To compete in triathlons, you have to train for three sports: running, cycling and swimming. If you train too much, you won't be able to compete effectively. Training too much tires your muscles and prevents you from training at near-maximum intensity at least once a week in each sport. You need to train intensely to improve your coordination at fast speeds so your muscles will be more efficient and you will have greater %o endurance.
Some triathletes with an extraordinary ability to take in and use oxygen can't compete well in events in which they have poor form. They waste so much energy by overtraining that they can't train intensely in three sports. As a result, despite their superior conditioning, they are beaten in competition by people who have lower levels of fitness but better form. Efficient movements in a sport depend on the brain's ability to coordinate more than 500 muscles in a very intense effort. The only way to teach your brain to do this is to train in that sport at a very intense level.
You can't train intensely every day. If you did, your muscles would tear and you wouldn't be able to train at all. The best way to train in three sports is to alternate them. Since running is much harder on your muscles than swimming or cycling, you should run on one day, and swim and cycle on the next. Run hard on Monday, swim hard and cycle easy on Tuesday, run easy on Wednesday, swim easy and cycle hard on Thursday. Run moderately on Friday. Try to take one fast workout every other day.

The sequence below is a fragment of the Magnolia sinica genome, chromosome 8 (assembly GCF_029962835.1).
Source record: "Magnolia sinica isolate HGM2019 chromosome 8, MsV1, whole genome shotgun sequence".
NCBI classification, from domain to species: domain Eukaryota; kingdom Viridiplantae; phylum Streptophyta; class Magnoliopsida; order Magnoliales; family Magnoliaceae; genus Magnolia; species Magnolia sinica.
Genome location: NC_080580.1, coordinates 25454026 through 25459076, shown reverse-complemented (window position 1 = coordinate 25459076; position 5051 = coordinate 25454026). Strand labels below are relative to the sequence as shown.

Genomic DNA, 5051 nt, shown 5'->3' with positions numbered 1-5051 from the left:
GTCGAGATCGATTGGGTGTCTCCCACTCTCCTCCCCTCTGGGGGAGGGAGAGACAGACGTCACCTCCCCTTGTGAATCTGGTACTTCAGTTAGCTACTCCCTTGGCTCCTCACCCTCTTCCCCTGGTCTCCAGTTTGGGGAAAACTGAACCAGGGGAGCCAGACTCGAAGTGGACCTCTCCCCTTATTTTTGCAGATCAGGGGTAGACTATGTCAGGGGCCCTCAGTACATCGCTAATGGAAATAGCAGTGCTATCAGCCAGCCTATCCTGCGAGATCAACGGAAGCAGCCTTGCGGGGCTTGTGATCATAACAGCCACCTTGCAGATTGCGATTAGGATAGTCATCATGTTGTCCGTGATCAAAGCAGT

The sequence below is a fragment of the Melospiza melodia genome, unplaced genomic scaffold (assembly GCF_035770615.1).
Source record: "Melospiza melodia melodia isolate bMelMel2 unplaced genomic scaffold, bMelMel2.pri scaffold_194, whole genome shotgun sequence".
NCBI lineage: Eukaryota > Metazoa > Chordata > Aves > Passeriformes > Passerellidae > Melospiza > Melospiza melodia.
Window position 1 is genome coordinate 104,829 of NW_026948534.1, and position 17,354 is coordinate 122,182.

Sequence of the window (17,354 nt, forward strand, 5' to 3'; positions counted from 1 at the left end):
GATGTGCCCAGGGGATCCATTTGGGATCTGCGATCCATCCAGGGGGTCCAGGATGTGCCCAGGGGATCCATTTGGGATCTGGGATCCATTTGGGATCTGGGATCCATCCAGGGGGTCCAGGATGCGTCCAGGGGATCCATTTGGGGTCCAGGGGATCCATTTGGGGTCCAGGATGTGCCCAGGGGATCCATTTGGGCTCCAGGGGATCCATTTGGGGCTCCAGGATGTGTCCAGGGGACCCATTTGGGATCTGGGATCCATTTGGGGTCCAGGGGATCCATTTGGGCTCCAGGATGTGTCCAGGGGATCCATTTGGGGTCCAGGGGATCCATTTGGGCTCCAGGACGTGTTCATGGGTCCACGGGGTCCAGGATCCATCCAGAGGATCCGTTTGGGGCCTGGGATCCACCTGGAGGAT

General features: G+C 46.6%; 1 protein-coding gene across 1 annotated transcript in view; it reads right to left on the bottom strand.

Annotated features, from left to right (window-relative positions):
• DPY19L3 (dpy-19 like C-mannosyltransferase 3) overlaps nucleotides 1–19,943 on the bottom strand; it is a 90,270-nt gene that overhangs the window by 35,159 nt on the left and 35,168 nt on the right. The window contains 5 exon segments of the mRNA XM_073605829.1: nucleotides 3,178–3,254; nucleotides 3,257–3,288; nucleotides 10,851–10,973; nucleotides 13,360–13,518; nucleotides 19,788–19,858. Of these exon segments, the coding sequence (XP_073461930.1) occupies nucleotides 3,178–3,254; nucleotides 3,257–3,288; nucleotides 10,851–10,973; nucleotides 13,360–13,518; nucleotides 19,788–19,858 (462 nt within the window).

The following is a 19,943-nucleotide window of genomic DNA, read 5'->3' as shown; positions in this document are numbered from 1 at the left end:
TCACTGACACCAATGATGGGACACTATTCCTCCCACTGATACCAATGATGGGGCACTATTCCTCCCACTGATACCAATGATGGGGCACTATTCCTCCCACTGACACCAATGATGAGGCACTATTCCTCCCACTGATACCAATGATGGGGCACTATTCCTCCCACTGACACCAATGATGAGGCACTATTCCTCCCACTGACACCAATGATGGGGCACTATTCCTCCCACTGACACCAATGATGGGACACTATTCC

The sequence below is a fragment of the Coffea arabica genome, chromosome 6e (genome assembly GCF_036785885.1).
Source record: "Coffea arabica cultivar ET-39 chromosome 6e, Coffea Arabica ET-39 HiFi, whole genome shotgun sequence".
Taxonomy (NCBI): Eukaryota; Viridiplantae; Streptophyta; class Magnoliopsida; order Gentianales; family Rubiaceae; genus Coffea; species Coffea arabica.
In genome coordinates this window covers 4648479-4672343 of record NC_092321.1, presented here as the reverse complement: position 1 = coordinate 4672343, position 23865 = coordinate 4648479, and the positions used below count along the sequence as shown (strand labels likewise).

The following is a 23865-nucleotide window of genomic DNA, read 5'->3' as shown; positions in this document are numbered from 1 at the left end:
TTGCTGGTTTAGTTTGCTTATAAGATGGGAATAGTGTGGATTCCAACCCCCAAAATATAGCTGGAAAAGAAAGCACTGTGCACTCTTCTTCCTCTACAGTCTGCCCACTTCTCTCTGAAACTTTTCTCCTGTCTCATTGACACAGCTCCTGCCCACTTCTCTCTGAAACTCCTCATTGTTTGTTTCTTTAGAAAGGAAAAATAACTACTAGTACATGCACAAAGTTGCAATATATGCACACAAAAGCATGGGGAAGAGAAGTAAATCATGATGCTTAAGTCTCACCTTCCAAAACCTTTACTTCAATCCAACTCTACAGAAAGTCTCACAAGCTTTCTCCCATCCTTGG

Q: My husband had a heart attack two years ago. Can you help me persuade him that his exercise program is important? I'd like to keep him around. -- F.V., Lincoln, Neb.
A: Scientists have known for a long time that a regular exercise program can help to prevent heart disease. A recent study in the Journal of the American College of Cardiology demonstrates that exercise can also treat heart disease.
The study showed that exercising three to four hours a week prevents further obstruction in the arteries leading to the heart, and exercising five to six hours a week unblocks the arteries that are already obstructed.
Men with angina, the heart pain brought on by exertion, were followed for one year. Forty-five percent of men who did not exercise developed chest pain earlier when they tried to exercise (a worsening of their condition), compared to only 10 percent among the men who exercised. Only 6 percent of the nonexercising men had a reduced incidence of chest pain during exercise, compared to 28 percent in the exercising group.
This study shows that the vast majority of men with arteriosclerotic plaques blocking the arteries leading to their hearts should be in a supervised exercise program. Another study published in Circulation showed that an exercise program markedly strengthens the heart muscles of men between the ages of 60 and 82.
A supervised program of walking, jogging, cycling, swimming or dancing will improve the quality of your husband's life and may help him live longer.
Dr. Mirkin is a practicing physician in Silver Spring specializing in sports medicine and nutrition.